What to Know About Periodic Table of the Chemical Elements

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Periodic Table

Periodic Table

The periodic table, also known as the periodic table of the chemical elements, is a tabular display of the chemical elements. It is widely used in chemistry, physics, and other sciences, and is generally seen as an icon of chemistry. It is a graphic formulation of the periodic law, which states that the properties of the chemical elements exhibit a periodic dependence on their atomic numbers.

The table is divided into four roughly rectangular areas called blocks. The rows of the table are called periods, and the columns are called groups. Elements from the same column group of the periodic table show similar chemical characteristics. Trends run through the periodic table, with nonmetallic character (keeping their own electrons) increasing from left to right across a period, and from down to up across a group, and metallic character (surrendering electrons to other atoms) increasing in the opposite direction. The underlying reason for these trends is the electron configurations of atoms.

The first periodic table to become generally accepted was that of the Russian chemist Dmitri Mendeleev in 1869: he formulated the periodic law as a dependence of chemical properties on atomic mass. Because not all elements were then known, there were gaps in his periodic table, and Mendeleev successfully used the periodic law to predict the properties of some of the missing elements.


The structure of the periodic table makes it possible to see relationships between elements at a glance and predict properties of unfamiliar, newly discovered, or undiscovered elements.


There are seven rows of the periodic table, which are called periods. Element atomic number increases moving from left to right across a period. Elements toward the left side of a period are metals, while those on the right side are nonmetals. Moving down a period on the table adds a new electron shell.


The columns of elements are called groups or families. Groups are numbered from 1 (the alkali metals) to 18 (the noble gases). Elements with a group share a valence electron configuration. Elements within a group display a pattern with respect to atomic radius, electronegativity, and ionization energy. Atomic radius increases moving down a group, as successive elements gain an electron energy level. Electronegativity decreases moving down a group because adding an electron shell pushes the valence electrons further from the nucleus. Moving down a group, elements have successively lower ionization energies because it becomes easier to remove an electron from the outermost shell.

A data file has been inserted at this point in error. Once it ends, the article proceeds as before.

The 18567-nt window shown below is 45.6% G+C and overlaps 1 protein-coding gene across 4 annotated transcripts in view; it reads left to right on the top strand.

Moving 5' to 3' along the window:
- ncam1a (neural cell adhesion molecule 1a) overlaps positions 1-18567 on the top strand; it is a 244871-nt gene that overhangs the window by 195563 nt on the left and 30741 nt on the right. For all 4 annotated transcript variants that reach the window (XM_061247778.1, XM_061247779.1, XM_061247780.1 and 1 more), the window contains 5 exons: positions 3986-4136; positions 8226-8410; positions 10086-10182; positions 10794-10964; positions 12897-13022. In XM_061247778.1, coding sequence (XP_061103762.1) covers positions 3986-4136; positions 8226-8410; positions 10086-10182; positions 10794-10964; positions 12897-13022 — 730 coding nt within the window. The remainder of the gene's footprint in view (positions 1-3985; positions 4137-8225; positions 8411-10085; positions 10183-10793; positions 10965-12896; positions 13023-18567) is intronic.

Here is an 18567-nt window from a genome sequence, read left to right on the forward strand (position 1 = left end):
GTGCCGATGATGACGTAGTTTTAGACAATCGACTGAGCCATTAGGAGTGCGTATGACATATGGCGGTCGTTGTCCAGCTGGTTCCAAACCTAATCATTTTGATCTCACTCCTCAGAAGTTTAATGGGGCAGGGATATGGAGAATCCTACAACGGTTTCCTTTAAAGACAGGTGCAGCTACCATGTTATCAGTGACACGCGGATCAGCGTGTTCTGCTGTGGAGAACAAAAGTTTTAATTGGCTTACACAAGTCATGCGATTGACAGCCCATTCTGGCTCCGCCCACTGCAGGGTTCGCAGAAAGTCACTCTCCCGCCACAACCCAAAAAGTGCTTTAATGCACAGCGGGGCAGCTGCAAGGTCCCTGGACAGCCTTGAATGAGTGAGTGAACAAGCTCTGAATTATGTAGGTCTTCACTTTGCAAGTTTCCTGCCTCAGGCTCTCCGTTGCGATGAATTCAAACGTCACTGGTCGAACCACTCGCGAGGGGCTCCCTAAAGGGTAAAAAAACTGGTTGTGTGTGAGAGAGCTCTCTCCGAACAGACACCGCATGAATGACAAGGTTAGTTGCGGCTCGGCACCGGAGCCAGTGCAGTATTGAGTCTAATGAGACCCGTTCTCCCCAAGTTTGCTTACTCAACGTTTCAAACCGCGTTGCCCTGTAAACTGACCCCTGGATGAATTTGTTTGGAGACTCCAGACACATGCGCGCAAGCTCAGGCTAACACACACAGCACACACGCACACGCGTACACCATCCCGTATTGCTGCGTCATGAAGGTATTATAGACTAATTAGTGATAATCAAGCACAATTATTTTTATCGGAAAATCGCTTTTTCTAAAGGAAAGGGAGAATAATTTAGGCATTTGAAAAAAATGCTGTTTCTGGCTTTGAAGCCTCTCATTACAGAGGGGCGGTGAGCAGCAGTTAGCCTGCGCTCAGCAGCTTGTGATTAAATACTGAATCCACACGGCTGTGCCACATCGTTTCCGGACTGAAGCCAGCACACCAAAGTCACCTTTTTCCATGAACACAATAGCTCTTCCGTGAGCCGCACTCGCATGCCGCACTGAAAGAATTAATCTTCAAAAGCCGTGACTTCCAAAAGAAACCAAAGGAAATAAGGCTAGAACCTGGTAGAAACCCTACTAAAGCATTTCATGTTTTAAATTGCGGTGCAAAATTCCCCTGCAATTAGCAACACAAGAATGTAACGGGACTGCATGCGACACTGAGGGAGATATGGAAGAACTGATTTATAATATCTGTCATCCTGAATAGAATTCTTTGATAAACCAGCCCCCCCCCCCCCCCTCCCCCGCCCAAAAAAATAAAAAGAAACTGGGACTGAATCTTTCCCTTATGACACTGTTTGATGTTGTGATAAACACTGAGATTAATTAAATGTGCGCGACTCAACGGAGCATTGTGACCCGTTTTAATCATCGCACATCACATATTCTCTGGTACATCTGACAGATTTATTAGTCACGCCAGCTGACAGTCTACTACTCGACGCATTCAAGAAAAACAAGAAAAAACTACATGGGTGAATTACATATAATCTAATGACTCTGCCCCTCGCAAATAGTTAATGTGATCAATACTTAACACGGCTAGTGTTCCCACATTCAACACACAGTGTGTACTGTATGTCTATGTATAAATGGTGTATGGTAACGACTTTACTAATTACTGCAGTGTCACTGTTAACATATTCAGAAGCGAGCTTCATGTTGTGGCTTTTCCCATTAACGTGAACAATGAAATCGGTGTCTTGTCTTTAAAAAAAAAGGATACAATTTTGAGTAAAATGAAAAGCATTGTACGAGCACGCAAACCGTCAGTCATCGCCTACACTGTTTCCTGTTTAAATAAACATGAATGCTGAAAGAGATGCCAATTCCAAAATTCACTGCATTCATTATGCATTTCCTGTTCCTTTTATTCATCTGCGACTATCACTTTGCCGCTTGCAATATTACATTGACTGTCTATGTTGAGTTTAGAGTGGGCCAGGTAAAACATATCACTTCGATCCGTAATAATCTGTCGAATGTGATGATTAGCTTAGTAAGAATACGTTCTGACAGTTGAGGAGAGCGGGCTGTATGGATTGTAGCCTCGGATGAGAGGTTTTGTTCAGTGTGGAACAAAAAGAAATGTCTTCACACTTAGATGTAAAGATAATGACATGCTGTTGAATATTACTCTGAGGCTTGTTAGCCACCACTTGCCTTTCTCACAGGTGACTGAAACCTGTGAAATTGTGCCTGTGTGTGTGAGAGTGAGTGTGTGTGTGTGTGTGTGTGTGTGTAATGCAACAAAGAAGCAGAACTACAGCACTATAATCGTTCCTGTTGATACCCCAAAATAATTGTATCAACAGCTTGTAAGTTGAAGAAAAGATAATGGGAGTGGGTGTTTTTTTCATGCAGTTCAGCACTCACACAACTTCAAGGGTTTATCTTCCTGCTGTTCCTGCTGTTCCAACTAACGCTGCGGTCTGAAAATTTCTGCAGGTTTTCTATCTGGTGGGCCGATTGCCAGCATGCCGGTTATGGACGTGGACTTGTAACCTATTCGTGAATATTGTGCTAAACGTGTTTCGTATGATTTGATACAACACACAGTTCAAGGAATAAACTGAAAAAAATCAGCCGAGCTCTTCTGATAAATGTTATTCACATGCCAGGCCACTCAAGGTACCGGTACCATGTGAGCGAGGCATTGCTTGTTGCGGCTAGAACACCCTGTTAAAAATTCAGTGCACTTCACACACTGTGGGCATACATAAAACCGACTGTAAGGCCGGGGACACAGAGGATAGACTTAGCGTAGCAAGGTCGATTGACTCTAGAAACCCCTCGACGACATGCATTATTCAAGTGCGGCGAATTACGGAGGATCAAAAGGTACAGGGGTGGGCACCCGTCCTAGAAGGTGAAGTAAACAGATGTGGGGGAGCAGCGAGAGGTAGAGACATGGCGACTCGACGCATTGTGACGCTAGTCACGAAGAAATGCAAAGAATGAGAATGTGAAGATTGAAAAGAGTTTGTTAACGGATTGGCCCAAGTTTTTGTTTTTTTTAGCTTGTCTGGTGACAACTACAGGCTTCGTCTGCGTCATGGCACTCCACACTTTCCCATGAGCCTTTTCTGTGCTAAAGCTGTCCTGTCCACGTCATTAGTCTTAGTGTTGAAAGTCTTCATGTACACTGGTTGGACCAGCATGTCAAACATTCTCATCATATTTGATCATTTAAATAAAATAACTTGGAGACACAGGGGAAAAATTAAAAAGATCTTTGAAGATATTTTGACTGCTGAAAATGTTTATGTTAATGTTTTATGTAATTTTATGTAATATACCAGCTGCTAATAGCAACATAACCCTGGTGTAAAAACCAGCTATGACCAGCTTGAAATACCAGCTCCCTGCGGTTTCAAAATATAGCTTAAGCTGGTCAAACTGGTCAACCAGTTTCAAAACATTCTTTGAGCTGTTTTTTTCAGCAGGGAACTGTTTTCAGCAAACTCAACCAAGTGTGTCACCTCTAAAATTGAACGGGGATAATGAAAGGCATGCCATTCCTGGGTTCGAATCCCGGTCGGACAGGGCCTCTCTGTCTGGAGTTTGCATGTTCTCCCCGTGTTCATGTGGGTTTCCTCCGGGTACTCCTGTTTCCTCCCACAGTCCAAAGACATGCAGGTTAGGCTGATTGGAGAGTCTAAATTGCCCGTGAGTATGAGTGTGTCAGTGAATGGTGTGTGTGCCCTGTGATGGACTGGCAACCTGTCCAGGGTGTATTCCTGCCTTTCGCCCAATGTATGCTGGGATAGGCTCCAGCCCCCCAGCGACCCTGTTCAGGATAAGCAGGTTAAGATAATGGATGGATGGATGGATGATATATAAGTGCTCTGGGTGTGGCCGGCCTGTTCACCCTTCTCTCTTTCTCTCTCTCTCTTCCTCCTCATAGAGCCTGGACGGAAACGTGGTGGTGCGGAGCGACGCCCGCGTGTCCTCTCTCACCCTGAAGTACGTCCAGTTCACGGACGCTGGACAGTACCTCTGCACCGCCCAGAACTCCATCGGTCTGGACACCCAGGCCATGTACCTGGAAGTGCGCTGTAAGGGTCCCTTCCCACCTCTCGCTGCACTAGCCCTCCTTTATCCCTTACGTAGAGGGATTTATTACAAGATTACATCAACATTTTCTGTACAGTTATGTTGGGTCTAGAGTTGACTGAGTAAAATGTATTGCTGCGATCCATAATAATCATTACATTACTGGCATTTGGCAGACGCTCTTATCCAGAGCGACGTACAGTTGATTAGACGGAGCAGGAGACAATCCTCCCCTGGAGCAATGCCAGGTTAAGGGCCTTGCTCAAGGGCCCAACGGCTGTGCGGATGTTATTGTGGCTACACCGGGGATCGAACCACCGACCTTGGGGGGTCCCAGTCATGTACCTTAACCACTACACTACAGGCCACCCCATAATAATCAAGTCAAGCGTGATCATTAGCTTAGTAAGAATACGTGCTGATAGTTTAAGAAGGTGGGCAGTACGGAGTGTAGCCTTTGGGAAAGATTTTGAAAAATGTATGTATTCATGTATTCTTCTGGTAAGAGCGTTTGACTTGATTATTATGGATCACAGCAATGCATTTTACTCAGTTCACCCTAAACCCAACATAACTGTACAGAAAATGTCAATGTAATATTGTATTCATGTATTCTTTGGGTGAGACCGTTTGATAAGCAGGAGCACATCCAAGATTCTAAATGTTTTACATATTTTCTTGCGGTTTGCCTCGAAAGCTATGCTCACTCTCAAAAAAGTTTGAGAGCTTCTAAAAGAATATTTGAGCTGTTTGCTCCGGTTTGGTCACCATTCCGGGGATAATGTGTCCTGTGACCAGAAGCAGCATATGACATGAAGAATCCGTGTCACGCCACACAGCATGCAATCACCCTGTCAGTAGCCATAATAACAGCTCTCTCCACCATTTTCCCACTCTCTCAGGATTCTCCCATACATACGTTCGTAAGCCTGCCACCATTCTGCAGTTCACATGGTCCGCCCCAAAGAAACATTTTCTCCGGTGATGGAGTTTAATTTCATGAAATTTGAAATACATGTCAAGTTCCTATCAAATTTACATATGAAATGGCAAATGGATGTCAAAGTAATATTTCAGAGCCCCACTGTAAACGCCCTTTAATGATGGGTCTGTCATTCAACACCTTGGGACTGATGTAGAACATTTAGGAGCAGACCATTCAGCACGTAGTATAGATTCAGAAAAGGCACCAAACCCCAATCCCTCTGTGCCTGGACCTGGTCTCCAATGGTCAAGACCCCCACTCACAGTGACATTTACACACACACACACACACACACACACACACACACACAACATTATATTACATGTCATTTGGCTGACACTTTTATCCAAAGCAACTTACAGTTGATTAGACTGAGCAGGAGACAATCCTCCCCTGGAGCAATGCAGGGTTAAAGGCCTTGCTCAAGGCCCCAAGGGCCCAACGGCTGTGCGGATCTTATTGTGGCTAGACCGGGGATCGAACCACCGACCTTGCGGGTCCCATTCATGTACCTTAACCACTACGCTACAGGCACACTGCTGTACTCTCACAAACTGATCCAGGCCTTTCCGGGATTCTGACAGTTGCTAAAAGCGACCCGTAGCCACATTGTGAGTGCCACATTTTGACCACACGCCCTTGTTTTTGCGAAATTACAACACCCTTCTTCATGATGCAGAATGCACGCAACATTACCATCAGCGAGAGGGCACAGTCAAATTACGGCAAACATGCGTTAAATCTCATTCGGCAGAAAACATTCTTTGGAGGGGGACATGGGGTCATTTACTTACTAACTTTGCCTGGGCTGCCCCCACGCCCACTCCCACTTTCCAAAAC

Blocks are sections of the periodic table that indicate the outer electron subshell of the atom. The s-block includes the first two groups (the alkali metals and the alkaline earths), hydrogen, and helium. The p-block includes groups 13 to 18. The d-block includes groups 3 to 12, which are transition metals. The f-block consists of the two periods below the main body of the periodic table (the lanthanides and actinides).

Metals, Metalloids, Nonmetals

The three broad categories of elements are metals, metalloids or semimetals, and nonmetals. Metallic character is highest at the bottom lefthand corner of the periodic table, while the most nonmetallic elements are in the upper-righthand corner.

The majority of chemical elements are metals. Metals tend to be shiny (metallic luster), hard, conductive, and capable of forming alloys. Nonmetals tend to be soft, colored, insulators, and capable of forming compounds with metals. Metalloids display properties intermediate between those of metals and nonmetals. Toward the right side of the periodic table, the metals transition into nonmetals. There is a rough staircase pattern—starting at boron and going through silicon, germanium, arsenic, antimony, tellurium, and polonium—that identified the metalloids. However, chemists increasingly categorize other elements as metalloids, including carbon, phosphorus, gallium, and others.


Dmitri Mendeleev and Julius Lothar Meyer independently published periodic tables in 1869 and 1870, respectively. However, Meyer had already published an earlier version in 1864. Both Mendeleev and Meyer organized elements by increasing atomic weight and organized elements according to repeating characteristics.

Several other earlier tables were produced. Antoine Lavoisier organized elements into metals, nonmetals, and gases in 1789. In 1862, Alexandre-Emile Béguyer de Chancourtois published a periodic table called the telluric helix or screw. This table was probably the first to organize elements by periodic properties.

Source: thoughtco.com

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